Oh, and while Sun is far from dead, it didn't opensource solaris just for fun....

No, but it did open source Solaris to be just like Linux ;-).

Reply Parent Score: 4

RE: "Next" victim?
by sbergman27 on Thu 23rd Oct 2008 16:41 in reply to ""Next" victim?"
sbergman27 Member since:

Who was the "first" victim of Linux? Other than the idiots at SCO, I can't recall any OS that has been run out of business because Linux is here ... certainly not Windows or OS X ....

I do not mean to be critical, but this needs to be said. The management behind the original SCO became Tarantella. SCO was a damned good Unix. Absolutely tops on x86 at the time. The CEO made a nasty public swipe at Linux, back in the day. But to his credit, he quickly learned from it and apologized. They decided that their Unix days were numbered and went into a sort of virtualization effort. Caldera, a Linux company for whom I used to have some respect, but associated with the very shady "Canopy Group" purchased the OS division of SCO, hired a new upper management staff, and the rest, as they say, is history. We should not tarnish the name of SCO. We should tarnish names like Darl McBride, Chris Sontag, and Canopy Group. Canopy Group was pulling the strings. And Darl was their front-man. And a very willing one in my view.

SGI is doing some really impressive work, with Linux, on SSI supercomputing systems. Sun is adapting Solaris to this new day and age.

Yeah, I'm a Linux fan. But, honestly, I'm a Unix fan first. Linux and the *BSDs have been the unifying forces that Unix has needed for so very long. It pains me when we still fight amongst ourselves, now that we have a chance to do something wonderful... again.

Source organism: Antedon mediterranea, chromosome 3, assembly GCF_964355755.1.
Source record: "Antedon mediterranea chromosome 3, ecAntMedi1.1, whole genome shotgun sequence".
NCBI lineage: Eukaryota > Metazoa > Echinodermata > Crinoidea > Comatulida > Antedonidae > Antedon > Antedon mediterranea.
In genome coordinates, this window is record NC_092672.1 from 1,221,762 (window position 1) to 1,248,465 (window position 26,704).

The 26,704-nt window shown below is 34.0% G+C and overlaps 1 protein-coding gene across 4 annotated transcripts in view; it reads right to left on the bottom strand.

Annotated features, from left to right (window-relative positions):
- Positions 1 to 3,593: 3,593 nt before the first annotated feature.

Edited 2008-10-23 17:00 UTC

Reply Parent Score: 20

RE[2]: "Next" victim?
by google_ninja on Thu 23rd Oct 2008 19:10 in reply to "RE: "Next" victim?"
google_ninja Member since:


I don't even think Darl was pure evil. When he first became CEO the stuff he was saying is what you would want to hear from the CEO of a major Linux company in this day and age.

One of the things I like about your posts is that you are a linux fan that actually knows some history. It is interesting to see how a company could start with so much street cred, and end as one of the Great Satans. Or how a bunch of evil bastards like IBM could completely turn around their image with unix geeks the way they have.

Reply Parent Score: 7

RE[2]: "Next" victim?
by PlatformAgnostic on Thu 23rd Oct 2008 22:40 in reply to "RE: "Next" victim?"
PlatformAgnostic Member since:

Incidentally, the old SCO Unix was actually derived from Microsoft's Xenix Codebase. Just thought I'd throw that in there :-).

Reply Parent Score: 2

v Raymond Noorda
by Moulinneuf on Fri 24th Oct 2008 01:30 in reply to "RE: "Next" victim?"
RE[2]: "Next" victim?
by makkus on Sat 25th Oct 2008 05:58 in reply to "RE: "Next" victim?"
makkus Member since:

SCO was a good UNIX in a time where serial terminals ruled. A i386 SCO server with a bunch digiboard serial connectors could serve a company of around 256 people.

But like Microsoft they were overrun by the internet and missed the boat. Unlike Microsoft they hadn't the money and power to catch on. From mid-nineties on, SCO was a farce.

Reply Parent Score: 2